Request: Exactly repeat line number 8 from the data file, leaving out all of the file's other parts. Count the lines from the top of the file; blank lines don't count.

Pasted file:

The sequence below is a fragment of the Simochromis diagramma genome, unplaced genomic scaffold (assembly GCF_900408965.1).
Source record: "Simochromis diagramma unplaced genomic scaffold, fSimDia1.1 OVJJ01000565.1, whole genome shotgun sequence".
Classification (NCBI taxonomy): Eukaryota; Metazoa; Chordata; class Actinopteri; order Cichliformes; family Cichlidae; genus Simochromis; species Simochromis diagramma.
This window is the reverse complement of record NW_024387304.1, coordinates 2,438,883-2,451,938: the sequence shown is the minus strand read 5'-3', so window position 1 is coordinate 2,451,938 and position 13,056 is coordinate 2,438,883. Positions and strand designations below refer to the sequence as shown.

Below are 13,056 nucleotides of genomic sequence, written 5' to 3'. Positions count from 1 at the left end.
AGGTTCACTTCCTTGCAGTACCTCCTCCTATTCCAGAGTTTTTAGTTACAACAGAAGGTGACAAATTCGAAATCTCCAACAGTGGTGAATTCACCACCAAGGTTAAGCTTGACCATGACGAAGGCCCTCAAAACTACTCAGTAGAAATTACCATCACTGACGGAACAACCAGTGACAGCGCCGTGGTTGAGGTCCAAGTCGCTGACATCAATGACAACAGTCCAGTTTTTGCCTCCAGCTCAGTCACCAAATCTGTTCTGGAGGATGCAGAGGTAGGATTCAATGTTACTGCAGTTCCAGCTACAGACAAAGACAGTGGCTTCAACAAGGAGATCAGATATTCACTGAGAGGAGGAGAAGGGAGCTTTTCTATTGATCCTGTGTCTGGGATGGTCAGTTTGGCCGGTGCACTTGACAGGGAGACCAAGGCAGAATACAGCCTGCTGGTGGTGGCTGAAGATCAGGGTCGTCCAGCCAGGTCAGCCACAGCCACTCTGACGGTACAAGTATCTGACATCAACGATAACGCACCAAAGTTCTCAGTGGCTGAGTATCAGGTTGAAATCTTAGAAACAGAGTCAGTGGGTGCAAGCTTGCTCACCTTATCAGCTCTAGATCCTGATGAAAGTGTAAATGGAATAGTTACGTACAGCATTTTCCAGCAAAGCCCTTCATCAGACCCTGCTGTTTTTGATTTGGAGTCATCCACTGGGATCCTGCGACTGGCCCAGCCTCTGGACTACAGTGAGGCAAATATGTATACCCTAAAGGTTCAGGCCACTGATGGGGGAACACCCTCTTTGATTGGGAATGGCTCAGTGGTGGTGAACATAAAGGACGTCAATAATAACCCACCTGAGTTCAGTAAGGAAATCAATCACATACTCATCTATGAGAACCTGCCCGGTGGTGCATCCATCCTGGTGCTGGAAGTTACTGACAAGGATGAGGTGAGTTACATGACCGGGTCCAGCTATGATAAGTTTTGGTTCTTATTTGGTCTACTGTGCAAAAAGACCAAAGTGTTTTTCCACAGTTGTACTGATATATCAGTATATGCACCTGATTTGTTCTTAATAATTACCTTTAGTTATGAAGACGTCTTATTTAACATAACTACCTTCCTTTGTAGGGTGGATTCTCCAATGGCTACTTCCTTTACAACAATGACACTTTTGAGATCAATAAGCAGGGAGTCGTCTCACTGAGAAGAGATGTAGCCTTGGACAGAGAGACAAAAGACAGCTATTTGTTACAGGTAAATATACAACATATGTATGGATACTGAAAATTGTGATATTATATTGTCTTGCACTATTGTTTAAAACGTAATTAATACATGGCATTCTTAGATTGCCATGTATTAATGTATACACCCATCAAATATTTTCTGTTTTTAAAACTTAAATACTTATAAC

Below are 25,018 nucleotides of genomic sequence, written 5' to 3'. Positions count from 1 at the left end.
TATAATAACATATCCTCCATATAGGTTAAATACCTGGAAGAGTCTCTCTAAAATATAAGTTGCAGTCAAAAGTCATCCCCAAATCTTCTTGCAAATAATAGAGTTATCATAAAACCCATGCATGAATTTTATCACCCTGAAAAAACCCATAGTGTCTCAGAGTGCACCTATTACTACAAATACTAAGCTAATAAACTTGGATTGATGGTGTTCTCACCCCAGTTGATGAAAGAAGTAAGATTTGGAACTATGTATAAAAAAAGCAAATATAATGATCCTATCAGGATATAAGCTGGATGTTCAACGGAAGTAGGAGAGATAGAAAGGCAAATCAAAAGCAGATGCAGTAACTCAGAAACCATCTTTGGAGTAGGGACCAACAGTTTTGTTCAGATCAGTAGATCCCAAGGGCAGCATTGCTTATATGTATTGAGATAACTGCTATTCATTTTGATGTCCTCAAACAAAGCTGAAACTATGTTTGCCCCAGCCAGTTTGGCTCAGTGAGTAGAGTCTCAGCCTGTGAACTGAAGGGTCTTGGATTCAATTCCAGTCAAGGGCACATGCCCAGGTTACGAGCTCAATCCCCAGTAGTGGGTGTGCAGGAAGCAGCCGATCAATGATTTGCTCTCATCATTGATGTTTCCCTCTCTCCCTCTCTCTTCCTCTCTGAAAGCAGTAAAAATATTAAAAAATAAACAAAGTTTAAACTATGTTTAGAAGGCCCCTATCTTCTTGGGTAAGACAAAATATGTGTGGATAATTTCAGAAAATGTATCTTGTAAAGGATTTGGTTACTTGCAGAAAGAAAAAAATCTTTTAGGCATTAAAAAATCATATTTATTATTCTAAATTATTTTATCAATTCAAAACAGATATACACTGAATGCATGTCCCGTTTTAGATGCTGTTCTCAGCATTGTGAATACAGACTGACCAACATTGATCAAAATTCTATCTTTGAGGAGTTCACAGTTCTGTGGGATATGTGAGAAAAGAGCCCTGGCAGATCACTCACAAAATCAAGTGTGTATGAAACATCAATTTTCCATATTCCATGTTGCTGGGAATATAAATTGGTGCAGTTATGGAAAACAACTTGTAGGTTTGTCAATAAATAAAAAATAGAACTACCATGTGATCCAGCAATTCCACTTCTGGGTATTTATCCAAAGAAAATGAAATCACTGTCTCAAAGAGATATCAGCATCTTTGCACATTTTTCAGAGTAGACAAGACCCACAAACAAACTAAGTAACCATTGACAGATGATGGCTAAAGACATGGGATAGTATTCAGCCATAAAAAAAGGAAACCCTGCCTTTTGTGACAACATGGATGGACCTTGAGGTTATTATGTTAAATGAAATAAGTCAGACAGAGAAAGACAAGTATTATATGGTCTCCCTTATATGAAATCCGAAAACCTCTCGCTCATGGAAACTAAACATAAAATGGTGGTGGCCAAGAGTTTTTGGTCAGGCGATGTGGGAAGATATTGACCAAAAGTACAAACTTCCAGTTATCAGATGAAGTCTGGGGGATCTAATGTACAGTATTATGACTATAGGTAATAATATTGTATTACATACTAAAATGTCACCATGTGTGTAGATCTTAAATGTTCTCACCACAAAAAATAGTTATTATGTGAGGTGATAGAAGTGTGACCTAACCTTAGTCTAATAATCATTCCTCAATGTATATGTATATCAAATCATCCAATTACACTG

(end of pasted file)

TATAATAACATATCCTCCATATAGGTTAAATACCTGGAAGAGTCTCTCTAAAATATAAGTTGCAGTCAAAAGTCATCCCCAAATCTTCTTGCAAATAATAGAGTTATCATAAAACCCATGCATGAATTTTATCACCCTGAAAAAACCCATAGTGTCTCAGAGTGCACCTATTACTACAAATACTAAGCTAATAAACTTGGATTGATGGTGTTCTCACCCCAGTTGATGAAAGAAGTAAGATTTGGAACTATGTATAAAAAAAGCAAATATAATGATCCTATCAGGATATAAGCTGGATGTTCAACGGAAGTAGGAGAGATAGAAAGGCAAATCAAAAGCAGATGCAGTAACTCAGAAACCATCTTTGGAGTAGGGACCAACAGTTTTGTTCAGATCAGTAGATCCCAAGGGCAGCATTGCTTATATGTATTGAGATAACTGCTATTCATTTTGATGTCCTCAAACAAAGCTGAAACTATGTTTGCCCCAGCCAGTTTGGCTCAGTGAGTAGAGTCTCAGCCTGTGAACTGAAGGGTCTTGGATTCAATTCCAGTCAAGGGCACATGCCCAGGTTACGAGCTCAATCCCCAGTAGTGGGTGTGCAGGAAGCAGCCGATCAATGATTTGCTCTCATCATTGATGTTTCCCTCTCTCCCTCTCTCTTCCTCTCTGAAAGCAGTAAAAATATTAAAAAATAAACAAAGTTTAAACTATGTTTAGAAGGCCCCTATCTTCTTGGGTAAGACAAAATATGTGTGGATAATTTCAGAAAATGTATCTTGTAAAGGATTTGGTTACTTGCAGAAAGAAAAAAATCTTTTAGGCATTAAAAAATCATATTTATTATTCTAAATTATTTTATCAATTCAAAACAGATATACACTGAATGCATGTCCCGTTTTAGATGCTGTTCTCAGCATTGTGAATACAGACTGACCAACATTGATCAAAATTCTATCTTTGAGGAGTTCACAGTTCTGTGGGATATGTGAGAAAAGAGCCCTGGCAGATCACTCACAAAATCAAGTGTGTATGAAACATCAATTTTCCATATTCCATGTTGCTGGGAATATAAATTGGTGCAGTTATGGAAAACAACTTGTAGGTTTGTCAATAAATAAAAAATAGAACTACCATGTGATCCAGCAATTCCACTTCTGGGTATTTATCCAAAGAAAATGAAATCACTGTCTCAAAGAGATATCAGCATCTTTGCACATTTTTCAGAGTAGACAAGACCCACAAACAAACTAAGTAACCATTGACAGATGATGGCTAAAGACATGGGATAGTATTCAGCCATAAAAAAAGGAAACCCTGCCTTTTGTGACAACATGGATGGACCTTGAGGTTATTATGTTAAATGAAATAAGTCAGACAGAGAAAGACAAGTATTATATGGTCTCCCTTATATGAAATCCGAAAACCTCTCGCTCATGGAAACTAAACATAAAATGGTGGTGGCCAAGAGTTTTTGGTCAGGCGATGTGGGAAGATATTGACCAAAAGTACAAACTTCCAGTTATCAGATGAAGTCTGGGGGATCTAATGTACAGTATTATGACTATAGGTAATAATATTGTATTACATACTAAAATGTCACCATGTGTGTAGATCTTAAATGTTCTCACCACAAAAAATAGTTATTATGTGAGGTGATAGAAGTGTGACCTAACCTTAGTCTAATAATCATTCCTCAATGTATATGTATATCAAATCATCCAATTACACTG